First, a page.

Thermoplastic Elastomer

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Thermoplastic Elastomer - short version

A general name used to describe thermoplastic materials that exhibit similar elastic properties to rubber.

Thermoplastic Elastomer - long version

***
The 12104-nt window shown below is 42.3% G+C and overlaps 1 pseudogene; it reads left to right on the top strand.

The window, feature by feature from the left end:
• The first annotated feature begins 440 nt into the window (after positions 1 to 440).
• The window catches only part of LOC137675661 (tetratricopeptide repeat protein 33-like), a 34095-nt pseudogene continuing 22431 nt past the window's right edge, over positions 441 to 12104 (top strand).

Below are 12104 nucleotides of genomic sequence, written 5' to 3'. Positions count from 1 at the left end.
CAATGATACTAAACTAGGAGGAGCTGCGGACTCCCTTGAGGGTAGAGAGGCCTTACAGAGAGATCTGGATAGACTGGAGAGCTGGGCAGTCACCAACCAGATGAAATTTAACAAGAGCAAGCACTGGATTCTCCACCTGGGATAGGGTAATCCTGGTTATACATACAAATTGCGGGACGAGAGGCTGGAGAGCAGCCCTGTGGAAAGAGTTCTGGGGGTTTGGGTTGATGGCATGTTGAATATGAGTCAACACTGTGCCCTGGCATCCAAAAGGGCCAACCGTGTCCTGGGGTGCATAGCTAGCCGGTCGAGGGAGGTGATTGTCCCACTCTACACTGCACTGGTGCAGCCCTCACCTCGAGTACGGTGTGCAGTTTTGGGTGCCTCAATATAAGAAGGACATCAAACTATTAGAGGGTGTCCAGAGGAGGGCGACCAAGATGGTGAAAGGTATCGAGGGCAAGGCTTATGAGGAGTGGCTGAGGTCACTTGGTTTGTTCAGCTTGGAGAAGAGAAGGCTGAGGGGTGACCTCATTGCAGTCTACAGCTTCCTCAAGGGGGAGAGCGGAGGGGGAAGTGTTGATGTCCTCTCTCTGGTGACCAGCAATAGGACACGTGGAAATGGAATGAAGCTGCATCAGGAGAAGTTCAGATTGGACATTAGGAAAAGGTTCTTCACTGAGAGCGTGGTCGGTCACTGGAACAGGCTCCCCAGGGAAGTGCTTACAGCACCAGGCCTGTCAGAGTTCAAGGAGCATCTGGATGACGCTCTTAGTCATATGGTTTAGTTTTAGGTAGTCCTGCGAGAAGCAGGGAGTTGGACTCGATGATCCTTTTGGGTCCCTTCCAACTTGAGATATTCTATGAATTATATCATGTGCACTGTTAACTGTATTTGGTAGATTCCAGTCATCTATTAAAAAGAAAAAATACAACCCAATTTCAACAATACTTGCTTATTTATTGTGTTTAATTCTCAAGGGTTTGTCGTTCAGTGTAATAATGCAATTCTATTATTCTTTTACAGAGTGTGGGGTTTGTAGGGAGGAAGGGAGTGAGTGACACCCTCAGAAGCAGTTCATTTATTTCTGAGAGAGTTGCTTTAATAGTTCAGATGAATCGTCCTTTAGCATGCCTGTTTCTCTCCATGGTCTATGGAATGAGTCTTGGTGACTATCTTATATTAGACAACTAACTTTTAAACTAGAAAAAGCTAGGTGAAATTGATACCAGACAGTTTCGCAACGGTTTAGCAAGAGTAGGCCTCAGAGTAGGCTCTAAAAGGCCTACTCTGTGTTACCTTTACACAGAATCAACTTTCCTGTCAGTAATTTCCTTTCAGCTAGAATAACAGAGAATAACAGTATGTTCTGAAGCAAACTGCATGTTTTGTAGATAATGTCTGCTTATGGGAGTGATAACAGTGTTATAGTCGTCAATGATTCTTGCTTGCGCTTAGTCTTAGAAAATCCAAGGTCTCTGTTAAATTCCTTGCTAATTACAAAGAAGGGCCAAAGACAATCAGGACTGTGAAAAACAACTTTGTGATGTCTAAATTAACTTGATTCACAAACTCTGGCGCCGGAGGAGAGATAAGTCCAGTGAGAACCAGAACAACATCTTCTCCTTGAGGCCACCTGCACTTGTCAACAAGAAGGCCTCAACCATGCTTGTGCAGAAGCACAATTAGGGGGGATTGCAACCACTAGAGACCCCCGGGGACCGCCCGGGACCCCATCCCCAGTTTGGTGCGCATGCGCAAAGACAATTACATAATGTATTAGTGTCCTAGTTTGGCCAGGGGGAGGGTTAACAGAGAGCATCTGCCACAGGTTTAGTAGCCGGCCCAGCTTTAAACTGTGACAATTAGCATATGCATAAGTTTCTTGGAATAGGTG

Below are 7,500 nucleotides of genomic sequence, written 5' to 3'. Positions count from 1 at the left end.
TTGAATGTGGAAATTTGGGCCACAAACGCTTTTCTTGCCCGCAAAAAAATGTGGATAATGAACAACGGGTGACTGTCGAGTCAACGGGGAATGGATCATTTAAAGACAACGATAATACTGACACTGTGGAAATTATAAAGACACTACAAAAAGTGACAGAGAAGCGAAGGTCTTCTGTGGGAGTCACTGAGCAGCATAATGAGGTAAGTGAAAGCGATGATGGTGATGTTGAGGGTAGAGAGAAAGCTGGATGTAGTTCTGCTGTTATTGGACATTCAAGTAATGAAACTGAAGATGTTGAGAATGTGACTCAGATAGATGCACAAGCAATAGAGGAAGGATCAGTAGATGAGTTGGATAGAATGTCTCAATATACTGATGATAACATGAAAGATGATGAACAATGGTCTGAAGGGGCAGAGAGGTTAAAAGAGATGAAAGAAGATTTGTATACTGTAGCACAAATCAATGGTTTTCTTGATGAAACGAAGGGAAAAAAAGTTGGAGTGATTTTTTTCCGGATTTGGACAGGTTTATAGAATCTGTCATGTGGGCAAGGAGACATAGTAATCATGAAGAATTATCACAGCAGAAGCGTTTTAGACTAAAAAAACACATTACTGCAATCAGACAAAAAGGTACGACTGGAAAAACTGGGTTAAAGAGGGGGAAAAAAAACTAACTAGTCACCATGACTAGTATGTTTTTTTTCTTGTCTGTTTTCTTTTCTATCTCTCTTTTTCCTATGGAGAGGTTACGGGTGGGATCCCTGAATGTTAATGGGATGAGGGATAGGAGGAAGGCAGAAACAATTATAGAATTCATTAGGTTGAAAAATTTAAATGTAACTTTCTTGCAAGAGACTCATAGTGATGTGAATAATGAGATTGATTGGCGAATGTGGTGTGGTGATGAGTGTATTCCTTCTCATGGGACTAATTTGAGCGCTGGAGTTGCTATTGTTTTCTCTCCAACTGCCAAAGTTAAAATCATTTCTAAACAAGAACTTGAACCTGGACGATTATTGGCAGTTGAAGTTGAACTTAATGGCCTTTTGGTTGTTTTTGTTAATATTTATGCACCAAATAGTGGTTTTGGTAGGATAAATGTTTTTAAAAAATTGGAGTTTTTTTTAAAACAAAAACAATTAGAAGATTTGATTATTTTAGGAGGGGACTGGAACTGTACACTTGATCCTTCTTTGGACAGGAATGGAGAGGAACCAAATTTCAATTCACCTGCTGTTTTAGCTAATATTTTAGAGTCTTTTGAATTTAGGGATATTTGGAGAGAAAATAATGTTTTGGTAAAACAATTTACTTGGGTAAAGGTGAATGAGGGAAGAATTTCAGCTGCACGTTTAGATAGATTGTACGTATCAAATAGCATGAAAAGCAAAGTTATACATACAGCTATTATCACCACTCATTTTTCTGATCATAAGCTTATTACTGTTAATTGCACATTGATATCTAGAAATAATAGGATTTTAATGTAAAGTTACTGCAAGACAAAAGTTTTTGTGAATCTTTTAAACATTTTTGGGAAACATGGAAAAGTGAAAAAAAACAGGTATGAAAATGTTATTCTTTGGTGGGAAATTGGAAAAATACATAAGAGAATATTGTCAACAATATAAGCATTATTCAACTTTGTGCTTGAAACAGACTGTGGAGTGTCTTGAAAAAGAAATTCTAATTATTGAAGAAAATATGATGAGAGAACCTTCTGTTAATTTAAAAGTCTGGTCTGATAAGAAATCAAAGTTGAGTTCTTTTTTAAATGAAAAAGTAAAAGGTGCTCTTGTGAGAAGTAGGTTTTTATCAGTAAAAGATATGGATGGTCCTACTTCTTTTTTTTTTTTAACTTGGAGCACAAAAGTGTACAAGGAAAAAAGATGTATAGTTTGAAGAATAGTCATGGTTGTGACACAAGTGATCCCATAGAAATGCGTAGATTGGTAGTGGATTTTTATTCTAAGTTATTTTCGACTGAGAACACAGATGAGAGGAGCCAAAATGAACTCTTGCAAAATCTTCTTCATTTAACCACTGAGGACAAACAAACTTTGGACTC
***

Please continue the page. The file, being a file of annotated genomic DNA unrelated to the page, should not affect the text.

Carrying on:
Thermoplastic elastomers (TPE), sometimes referred to as thermoplastic rubbers, are a class of copolymers or a physical mix of polymers (usually a plastic and a rubber) which consist of materials with both thermoplastic and elastomeric properties. While most elastomers are thermosets, thermoplastics are in contrast relatively easy to use in manufacturing, for example, by injection molding. Thermoplastic elastomers show both advantages typical of rubbery materials and plastic materials. The principal difference between thermoset elastomers and thermoplastic elastomers is the type of crosslinking bond in their structures. In fact, crosslinking is a critical structural factor which contributes to impart high elastic properties. The crosslink in thermoset polymers is a covalent bond created during the vulcanization process. On the other hand the crosslink in thermoplastic elastomer polymers is a weaker dipole or hydrogen bond or takes place in one of the phases of the material.


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